With a string of world class sporting events on its calendar (that also includes some of the world’s richest competitions) Dubai is famous for its tennis, horse racing, motor sport, sailing and golf tournaments. And when it comes to business conventions, Dubai hosts several renowned events including GITEX – the world’s third largest IT Fair.
However you view Dubai, it’s hard to miss the speed at which development is taking place. It’s not just something you hear about; it’s a phenomenon that follows you wherever you go in this city.
History & Traditions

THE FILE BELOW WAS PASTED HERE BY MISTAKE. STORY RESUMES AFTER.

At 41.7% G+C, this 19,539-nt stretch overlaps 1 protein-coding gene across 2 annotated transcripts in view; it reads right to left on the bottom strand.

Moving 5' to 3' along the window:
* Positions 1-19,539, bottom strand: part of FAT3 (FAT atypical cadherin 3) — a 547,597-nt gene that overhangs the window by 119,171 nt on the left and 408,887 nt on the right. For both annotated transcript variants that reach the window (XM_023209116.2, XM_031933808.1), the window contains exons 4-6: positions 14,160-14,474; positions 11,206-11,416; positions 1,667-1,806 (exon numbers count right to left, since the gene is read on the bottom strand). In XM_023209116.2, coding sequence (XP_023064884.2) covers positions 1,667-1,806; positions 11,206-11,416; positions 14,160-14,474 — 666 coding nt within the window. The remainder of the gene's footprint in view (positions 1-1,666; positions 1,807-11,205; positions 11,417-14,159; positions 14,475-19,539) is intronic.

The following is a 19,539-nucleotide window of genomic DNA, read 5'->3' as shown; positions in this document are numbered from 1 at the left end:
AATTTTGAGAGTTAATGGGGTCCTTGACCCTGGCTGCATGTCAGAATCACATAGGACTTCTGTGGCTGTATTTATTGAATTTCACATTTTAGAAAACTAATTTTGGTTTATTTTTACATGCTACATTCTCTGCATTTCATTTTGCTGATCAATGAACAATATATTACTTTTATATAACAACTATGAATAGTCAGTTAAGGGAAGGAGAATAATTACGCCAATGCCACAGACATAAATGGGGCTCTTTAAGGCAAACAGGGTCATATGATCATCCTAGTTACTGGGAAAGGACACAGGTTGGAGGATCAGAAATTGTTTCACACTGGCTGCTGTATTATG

Dubai’s history is told only too well by now famous black and white photos of young Sheikhs with falcons on their arms, fishing boats coming up the creek with their daily catches, Arabian dhows laden with textiles and spices, white, square brick structures signifying the city’s first airport and unending stretches of vast, scorched desert dunes with nothing more than scrub, camels and caravans of people dotting the landscape. Dubai’s recent history is one of nomadic Arabian tribes congregating, moving and settling near and around oases and sites of vegetation. With mud huts to call home and unending expanses of desert to traverse, Dubai was part of a handful of Emirates that was fortunate enough to discover oil beneath its feet. Bearing witness to the countless travels of global explorers and travellers, Dubai blossomed from an English protectorate and important trade hub in the late 18th Century to an important pearling centre in the 1930s and is today the City of Gold we have all come to know so well.